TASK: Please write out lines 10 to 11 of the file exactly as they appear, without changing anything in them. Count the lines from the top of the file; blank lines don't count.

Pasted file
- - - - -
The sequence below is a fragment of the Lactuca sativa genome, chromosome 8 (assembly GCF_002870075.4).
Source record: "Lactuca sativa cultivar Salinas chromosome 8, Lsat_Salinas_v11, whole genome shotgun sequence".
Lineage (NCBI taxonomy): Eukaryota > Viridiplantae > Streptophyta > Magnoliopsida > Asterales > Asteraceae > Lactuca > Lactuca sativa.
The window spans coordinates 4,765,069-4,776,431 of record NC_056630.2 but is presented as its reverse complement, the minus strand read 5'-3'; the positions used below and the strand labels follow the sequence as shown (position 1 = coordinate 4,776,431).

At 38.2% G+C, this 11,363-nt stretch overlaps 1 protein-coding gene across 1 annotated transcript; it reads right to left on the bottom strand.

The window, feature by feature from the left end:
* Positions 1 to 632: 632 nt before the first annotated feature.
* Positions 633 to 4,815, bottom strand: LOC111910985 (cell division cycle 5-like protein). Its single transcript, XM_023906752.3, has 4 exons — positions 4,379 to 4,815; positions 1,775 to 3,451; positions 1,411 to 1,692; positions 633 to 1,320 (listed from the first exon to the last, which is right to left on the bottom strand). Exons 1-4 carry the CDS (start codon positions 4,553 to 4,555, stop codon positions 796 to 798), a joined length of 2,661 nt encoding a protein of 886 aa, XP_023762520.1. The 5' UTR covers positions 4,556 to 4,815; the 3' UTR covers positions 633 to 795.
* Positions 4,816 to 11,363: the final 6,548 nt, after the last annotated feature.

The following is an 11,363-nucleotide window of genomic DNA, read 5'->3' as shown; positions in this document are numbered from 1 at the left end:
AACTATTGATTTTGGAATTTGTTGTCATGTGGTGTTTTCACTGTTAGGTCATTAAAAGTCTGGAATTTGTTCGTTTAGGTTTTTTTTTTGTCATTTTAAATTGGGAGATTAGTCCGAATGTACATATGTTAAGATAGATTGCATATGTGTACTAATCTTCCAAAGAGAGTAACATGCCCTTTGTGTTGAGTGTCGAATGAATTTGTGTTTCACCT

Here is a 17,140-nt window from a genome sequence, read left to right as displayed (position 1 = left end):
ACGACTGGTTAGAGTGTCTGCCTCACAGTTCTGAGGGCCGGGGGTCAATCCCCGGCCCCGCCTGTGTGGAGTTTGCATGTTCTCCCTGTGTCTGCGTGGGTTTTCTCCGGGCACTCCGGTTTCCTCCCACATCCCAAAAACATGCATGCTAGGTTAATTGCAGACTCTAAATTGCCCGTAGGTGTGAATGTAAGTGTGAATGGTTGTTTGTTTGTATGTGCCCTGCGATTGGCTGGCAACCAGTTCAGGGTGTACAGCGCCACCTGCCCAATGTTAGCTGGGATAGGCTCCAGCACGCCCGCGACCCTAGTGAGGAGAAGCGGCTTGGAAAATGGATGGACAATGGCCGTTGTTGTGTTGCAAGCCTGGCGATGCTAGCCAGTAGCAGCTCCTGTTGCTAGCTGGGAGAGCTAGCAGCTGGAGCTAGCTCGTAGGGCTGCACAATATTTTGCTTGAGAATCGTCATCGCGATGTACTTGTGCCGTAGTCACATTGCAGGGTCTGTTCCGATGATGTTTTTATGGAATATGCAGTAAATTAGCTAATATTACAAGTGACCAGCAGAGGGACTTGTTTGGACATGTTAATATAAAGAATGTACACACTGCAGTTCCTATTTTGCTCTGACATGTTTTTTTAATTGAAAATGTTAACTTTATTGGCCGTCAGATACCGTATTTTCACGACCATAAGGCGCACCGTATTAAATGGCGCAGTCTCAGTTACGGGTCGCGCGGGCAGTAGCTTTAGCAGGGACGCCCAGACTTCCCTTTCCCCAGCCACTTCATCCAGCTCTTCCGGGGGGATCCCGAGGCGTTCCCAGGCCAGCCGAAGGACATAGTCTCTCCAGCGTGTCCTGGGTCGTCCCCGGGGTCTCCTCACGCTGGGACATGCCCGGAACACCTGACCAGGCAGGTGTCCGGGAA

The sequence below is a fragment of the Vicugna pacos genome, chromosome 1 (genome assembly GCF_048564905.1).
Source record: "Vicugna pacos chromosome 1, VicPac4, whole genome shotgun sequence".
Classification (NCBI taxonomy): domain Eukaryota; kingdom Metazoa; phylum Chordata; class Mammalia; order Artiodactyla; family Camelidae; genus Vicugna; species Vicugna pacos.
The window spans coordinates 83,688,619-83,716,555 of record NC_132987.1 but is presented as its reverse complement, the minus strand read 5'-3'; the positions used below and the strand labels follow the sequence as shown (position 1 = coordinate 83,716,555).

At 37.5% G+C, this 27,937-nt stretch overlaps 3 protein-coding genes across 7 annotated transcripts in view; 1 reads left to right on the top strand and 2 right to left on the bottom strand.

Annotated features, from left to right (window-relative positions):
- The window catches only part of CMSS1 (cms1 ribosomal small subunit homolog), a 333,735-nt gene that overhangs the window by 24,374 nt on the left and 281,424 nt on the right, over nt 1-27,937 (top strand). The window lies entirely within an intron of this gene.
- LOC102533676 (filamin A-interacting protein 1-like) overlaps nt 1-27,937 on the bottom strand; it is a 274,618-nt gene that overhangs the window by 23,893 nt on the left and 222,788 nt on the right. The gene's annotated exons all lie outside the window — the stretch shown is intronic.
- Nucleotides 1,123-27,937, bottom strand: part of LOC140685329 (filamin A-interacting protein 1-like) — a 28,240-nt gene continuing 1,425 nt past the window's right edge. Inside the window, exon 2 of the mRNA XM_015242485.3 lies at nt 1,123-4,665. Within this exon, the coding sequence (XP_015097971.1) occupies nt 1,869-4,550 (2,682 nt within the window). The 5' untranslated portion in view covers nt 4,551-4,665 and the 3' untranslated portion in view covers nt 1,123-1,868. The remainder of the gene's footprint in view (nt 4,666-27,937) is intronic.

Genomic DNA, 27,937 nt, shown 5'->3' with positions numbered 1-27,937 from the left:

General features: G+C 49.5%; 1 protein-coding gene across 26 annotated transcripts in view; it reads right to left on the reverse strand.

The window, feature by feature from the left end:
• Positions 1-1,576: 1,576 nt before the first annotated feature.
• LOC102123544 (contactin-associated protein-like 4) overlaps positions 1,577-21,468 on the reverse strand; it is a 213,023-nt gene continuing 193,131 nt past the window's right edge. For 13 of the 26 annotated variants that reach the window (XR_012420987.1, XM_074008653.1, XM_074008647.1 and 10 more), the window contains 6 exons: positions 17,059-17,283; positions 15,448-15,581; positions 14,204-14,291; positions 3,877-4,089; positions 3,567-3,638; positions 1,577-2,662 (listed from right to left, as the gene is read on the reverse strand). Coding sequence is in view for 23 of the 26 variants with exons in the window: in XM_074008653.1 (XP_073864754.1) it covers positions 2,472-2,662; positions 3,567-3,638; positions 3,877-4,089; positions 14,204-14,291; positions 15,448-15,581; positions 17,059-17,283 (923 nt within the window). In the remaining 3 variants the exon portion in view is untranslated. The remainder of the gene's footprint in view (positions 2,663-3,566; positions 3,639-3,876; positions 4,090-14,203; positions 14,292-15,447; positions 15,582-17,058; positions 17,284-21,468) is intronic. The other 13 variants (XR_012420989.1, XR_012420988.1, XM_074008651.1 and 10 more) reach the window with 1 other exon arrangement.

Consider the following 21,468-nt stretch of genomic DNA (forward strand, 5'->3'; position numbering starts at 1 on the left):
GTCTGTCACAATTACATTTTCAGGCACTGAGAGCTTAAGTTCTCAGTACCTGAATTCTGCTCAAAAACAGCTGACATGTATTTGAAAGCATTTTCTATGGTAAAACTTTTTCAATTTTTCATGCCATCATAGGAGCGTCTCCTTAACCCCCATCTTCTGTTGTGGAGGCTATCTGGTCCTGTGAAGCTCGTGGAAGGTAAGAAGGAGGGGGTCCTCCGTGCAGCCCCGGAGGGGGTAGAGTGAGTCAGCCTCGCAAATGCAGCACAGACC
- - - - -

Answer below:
The following is an 11,363-nucleotide window of genomic DNA, read 5'->3' as shown; positions in this document are numbered from 1 at the left end:
AACTATTGATTTTGGAATTTGTTGTCATGTGGTGTTTTCACTGTTAGGTCATTAAAAGTCTGGAATTTGTTCGTTTAGGTTTTTTTTTTGTCATTTTAAATTGGGAGATTAGTCCGAATGTACATATGTTAAGATAGATTGCATATGTGTACTAATCTTCCAAAGAGAGTAACATGCCCTTTGTGTTGAGTGTCGAATGAATTTGTGTTTCACCT